Now 350, the Taj Mahal still elicits wow and awe
Protective of their architectural treasure, Indians differ over how to best celebrate - and protect - the beauty of the majestic Taj Mahal.
The experience of first seeing the Taj Mahal has entranced visitors for 350 years now, an anniversary that began last month and will be marked with special events over the next half year.
But for Indians who have grown inured to the Taj's charms - the enormous white marble domes and minarets, the symmetry, grace, and sheer majesty - the fete has so far brought little reflection on the noble ideals of love and beauty that inspired bereaved emperor Shah Jahan to build the Taj as a tomb for his second wife, Mumtaz Mahal.
Instead, reports at the initial gala focused on the hundreds of VIPs and celebrities in attendance. And a flap over opening the Taj at night to visitors has made big news.
What's breathtaking to holidaymakers tends to elicit yawns from the locals. "Indians normally come to take their kids to look at the monument," says Utkarsh Faujdar, until recently a manager of a luxury hotel in Agra. "The 'wow' factor is more for the foreigners."
But indifference quickly changes to indignation the moment Indians perceive a threat to the country's best-known symbol. Controversy has swirled for most of the past decade around how to save the marble edifices from the ravages of air pollution. Scores of factories have been forced to close down in and around Agra, a dusty industrial town on the banks of the Yamuna River that is the unlikely home to the world's greatest monument to love. Residents doubt the closures have done much to improve air quality, and say officials have ignored other polluters, most notably nearby hotels that run diesel generators.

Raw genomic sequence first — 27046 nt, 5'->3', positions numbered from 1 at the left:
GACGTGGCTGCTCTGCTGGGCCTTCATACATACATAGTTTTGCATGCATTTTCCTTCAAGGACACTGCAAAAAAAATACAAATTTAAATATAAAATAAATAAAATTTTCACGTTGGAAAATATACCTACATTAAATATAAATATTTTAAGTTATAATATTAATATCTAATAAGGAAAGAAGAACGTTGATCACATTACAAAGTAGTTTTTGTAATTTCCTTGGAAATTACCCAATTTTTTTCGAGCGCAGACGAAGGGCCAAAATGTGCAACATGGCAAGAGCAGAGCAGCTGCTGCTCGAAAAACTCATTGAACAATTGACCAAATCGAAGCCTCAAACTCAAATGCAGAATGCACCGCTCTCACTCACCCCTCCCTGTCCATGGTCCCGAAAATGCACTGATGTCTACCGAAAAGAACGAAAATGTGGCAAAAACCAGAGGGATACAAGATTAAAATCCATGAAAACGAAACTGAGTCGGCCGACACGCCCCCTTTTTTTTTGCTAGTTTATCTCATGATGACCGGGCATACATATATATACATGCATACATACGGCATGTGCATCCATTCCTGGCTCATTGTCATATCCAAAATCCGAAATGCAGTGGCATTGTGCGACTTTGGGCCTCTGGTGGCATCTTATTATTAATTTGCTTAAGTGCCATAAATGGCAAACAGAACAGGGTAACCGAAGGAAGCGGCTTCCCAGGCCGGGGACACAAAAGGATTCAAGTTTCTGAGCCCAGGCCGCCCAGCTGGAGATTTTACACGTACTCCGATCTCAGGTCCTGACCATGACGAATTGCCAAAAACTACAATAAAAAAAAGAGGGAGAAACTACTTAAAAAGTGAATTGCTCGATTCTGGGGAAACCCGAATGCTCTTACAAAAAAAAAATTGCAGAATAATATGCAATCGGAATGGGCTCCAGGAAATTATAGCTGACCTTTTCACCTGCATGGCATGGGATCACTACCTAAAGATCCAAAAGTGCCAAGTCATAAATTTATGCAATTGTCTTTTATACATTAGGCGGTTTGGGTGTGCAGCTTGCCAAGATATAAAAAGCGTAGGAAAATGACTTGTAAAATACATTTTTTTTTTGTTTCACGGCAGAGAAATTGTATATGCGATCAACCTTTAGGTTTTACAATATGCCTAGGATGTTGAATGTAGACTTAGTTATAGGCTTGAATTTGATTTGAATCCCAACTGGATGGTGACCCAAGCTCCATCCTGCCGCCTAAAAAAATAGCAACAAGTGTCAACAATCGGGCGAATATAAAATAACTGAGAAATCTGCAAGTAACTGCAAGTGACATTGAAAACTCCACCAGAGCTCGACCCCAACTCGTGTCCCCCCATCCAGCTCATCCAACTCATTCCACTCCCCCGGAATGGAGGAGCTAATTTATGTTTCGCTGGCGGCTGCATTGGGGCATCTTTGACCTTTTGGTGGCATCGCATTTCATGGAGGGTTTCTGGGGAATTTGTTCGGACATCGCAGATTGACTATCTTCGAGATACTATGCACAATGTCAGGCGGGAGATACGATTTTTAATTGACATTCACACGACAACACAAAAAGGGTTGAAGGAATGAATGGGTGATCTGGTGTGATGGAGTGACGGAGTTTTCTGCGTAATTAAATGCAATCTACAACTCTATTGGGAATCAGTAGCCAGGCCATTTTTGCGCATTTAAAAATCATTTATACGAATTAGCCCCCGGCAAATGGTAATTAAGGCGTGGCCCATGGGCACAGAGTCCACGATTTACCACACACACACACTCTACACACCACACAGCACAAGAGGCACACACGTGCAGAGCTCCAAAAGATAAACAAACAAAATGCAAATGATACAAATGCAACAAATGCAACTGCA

Then howls of protest erupted when New Age musician Yanni planned a concert across the river bank a few years ago. A group of architects said the pop-music performance would violate the spirit of the structure once described by poet Rabindranath Tagore as "a teardrop on the cheek of time." Politicians argued that a concert there by a foreigner would be "against Indian culture." The concert went ahead anyway.
Earlier this year, a scandal came to light when the government of Uttar Pradesh, the state in which the Taj resides, allowed construction to begin on a shopping complex in full view of the monument and another big tourist attraction, the Agra Fort. Investigators are looking into how the project was approved without the permission of federal authorities.
Even the Taj's 350th-birthday celebrations have been overshadowed by an apparent lack of coordination between India's tourism ministry and the Uttar Pradesh government. Tour operators say they are in the dark about upcoming events.
Yet despite the controversies; despite harassment by vendors, guides, and taxi drivers; and despite the inescapable filth and squalor of Agra, the Taj is far and away India's most popular tourist attraction. More than 2 million travelers visit the site each year.
It is easy to see why. In this place of quiet precision, complete with manicured lawns and perfectly aligned reflecting pools, the noise and choking fumes of the narrow Taj Gunj byways just outside seem to melt away.
"For me, it's one of the most beautiful buildings in the world," Maj Britt Gassby, a spry 70-year-old Swede, told me on my first visit here eight years ago. "It's a symbol for me. One part of my heart, I think."